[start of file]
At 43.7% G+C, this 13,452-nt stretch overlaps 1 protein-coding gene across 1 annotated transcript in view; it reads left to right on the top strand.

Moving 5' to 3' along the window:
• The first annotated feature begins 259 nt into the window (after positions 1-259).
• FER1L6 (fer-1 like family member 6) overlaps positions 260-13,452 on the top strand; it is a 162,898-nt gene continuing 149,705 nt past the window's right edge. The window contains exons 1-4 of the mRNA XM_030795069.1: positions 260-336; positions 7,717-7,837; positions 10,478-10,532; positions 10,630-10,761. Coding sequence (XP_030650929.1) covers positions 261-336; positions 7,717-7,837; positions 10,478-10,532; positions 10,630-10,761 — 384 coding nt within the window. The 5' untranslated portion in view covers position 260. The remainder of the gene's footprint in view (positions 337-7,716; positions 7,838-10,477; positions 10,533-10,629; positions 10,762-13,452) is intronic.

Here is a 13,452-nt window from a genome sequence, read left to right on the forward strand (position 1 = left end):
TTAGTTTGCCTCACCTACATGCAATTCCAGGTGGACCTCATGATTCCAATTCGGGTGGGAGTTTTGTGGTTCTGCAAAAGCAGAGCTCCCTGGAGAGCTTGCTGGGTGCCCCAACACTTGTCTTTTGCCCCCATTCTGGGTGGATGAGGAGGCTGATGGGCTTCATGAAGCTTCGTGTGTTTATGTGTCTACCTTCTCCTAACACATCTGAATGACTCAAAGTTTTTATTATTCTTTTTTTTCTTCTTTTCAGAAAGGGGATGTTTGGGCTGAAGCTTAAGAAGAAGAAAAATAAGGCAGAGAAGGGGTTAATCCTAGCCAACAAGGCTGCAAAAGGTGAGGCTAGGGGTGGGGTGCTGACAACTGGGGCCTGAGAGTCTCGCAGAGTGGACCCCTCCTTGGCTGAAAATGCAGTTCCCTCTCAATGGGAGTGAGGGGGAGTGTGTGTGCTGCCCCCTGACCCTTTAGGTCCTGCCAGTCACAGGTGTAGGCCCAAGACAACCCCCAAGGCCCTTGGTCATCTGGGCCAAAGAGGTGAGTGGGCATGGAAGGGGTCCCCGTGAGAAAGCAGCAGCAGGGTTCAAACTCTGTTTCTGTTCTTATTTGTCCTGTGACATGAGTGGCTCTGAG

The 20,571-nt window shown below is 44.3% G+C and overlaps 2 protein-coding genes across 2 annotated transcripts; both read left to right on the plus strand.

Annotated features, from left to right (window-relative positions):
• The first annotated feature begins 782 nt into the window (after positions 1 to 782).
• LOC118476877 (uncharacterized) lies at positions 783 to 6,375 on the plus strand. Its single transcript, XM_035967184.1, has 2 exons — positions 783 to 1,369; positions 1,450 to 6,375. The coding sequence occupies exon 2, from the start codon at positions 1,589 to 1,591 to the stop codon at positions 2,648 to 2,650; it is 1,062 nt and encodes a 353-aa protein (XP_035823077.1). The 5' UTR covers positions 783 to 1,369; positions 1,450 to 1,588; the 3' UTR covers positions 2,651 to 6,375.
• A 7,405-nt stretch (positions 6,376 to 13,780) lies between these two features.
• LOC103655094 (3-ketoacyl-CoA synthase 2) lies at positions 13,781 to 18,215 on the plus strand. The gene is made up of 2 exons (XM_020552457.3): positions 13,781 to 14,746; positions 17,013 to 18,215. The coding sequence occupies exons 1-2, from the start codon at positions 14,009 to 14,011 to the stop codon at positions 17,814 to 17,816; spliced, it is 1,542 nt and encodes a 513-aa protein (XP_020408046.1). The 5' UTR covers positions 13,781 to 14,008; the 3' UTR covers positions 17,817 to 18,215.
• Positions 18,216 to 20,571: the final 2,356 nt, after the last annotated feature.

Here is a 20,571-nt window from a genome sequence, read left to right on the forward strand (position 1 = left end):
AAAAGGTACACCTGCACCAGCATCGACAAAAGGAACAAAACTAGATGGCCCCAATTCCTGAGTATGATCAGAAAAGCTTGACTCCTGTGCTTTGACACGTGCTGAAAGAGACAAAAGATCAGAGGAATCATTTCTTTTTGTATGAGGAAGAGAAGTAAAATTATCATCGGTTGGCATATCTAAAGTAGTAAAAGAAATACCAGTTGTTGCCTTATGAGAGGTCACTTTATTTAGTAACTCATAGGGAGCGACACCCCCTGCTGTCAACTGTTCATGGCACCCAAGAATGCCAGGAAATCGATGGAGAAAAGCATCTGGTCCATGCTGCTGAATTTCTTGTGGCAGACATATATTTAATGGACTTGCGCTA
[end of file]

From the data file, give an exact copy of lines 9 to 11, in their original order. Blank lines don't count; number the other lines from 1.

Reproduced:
• The first annotated feature begins 782 nt into the window (after positions 1 to 782).
• LOC118476877 (uncharacterized) lies at positions 783 to 6,375 on the plus strand. Its single transcript, XM_035967184.1, has 2 exons — positions 783 to 1,369; positions 1,450 to 6,375. The coding sequence occupies exon 2, from the start codon at positions 1,589 to 1,591 to the stop codon at positions 2,648 to 2,650; it is 1,062 nt and encodes a 353-aa protein (XP_035823077.1). The 5' UTR covers positions 783 to 1,369; positions 1,450 to 1,588; the 3' UTR covers positions 2,651 to 6,375.
• A 7,405-nt stretch (positions 6,376 to 13,780) lies between these two features.